Manchester United: Turnover And Expenses Down; Debt Up; Glazer Dividend $30 Million

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Manchester United released its unaudited financial statements for 2019/20 on Wednesday. The two eye-catching numbers are Turnover down by $154 million and Net Debt up by $352 million from a year ago.

However, the devil is in the details and a more detailed analysis shows that Manchester United also reduced operating costs by $105 million over the last twelve months. The net impact turned a 2018/19 Profit Before Tax of $36 million into a 2019/20 loss of $27million.

Not surprisingly, the impact of Covid-19 on Manchester United’s financial results has been significant. However, it is worth noting that the club’s guidance on Turnover for 2019/20 was for a revenue range $730 million to $750 million, down $48 million to $68 million from the number posted in 2018/19. While Covid-19 was unexpected, participation in the Europe League rather than the Champions League was not.

Here is a detailed look at Manchester United’s financial results for 2019/20. (Exchange 1.30 $ to Pound)

Match-day receipts down $27 million with 85% occurring in the period from April to June.

Broadcasting down $132 million; In its Q3 results, Manchester United estimated that missing out on the Champions League cost $100 million. It is also worth remembering that several games were pushed into 2020/21 and any revenue accruing will show up in 2021 Q1.

Sponsorship up $5 million although before Covid-19 struck it was heading even higher. Q3 results showed an increase of $15 million. An adjunct to this category is that Manchester United extended the shirt agreement with GM to December 2021 – an extra six months.

The contribution from Gain on player sales (not included in Turnover) dropped by $11 million from $34 million to $23million.

Operating expenses down $105 million. $42 million of the reduction was realized in Q4. Q1-3 saw costs reduced by $63 million.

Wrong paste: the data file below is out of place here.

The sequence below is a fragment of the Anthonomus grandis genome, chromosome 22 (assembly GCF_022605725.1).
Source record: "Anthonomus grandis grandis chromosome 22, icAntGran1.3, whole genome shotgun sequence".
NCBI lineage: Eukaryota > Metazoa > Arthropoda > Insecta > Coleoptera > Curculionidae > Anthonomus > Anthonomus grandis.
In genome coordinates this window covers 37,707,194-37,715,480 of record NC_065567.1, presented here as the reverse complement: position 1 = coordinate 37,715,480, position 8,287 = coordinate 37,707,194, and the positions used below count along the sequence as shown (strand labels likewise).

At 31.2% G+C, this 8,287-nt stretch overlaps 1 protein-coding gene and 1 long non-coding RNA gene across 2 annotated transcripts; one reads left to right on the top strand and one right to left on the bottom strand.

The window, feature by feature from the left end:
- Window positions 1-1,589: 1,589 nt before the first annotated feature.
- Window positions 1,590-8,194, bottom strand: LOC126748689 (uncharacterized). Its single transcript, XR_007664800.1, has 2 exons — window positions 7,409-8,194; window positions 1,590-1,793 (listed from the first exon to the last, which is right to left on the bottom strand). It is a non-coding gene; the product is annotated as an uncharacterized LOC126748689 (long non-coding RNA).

Employee benefit expenses was the largest contributor to the reduction in operating expenses – $63 million out of $105 million.

Exceptional expenses booked in 2018/19 was a non-recurring expense. It cost Manchester United in the region of $26 million to fire Jose Mourinho and his entourage.

Amortization was largely unchanged at $165 million 19/20 versus $169 million the year previous.

Net financing costs increased slightly from $29million to $33 million.

DIVIDEND
Things change but the dividend payment to the Glazer family stayed the same at $30 million.

There was a swing of $63 million from profit to loss in the twelve months. A $36 million profit before tax in 2018/19 became a $27 million loss in 2019/20. Estimating the impact of Covid-19 is an art rather than a science. However, even without the chaos caused by the pandemic it seems likely that Manchester United’s profit would have been lower than 2018/19.

The net debt grew by 132% – $266 million to $618million – over $100 million of payments from sponsorship were deferred; advance ticket sales for 2020/21 worth $65 million; investment in new players up $73 million from the previous year.

THE FUTURE
To paraphrase Manchester United’s press release, given ongoing uncertainty due to the Covid-19 pandemic there will be no revenue or EBITDA guidance forthcoming for 2021.

FINANCIAL FAIR PLAY
How will this impact Manchester United and Uefa Financial Fair Play? The simple answer is not at all. Manchester United’s results will be one of the strongest despite the loss once the full financial picture across Europe becomes clearer.

When asked in March of this year about Covid-19 and the impact on Financial Fair Play regulations, Uefa responded -“……concerning the monitoring activity in relation to Financial Fair Play, it must be noted that the principle of force majeure is already foreseen in the CL & FFP regulations. According to this principle, any extraordinary event or circumstances beyond the control of the club that are considered as a case of force majeure, is taken into account as part of the clubs’ assessment on a case by case basis.”


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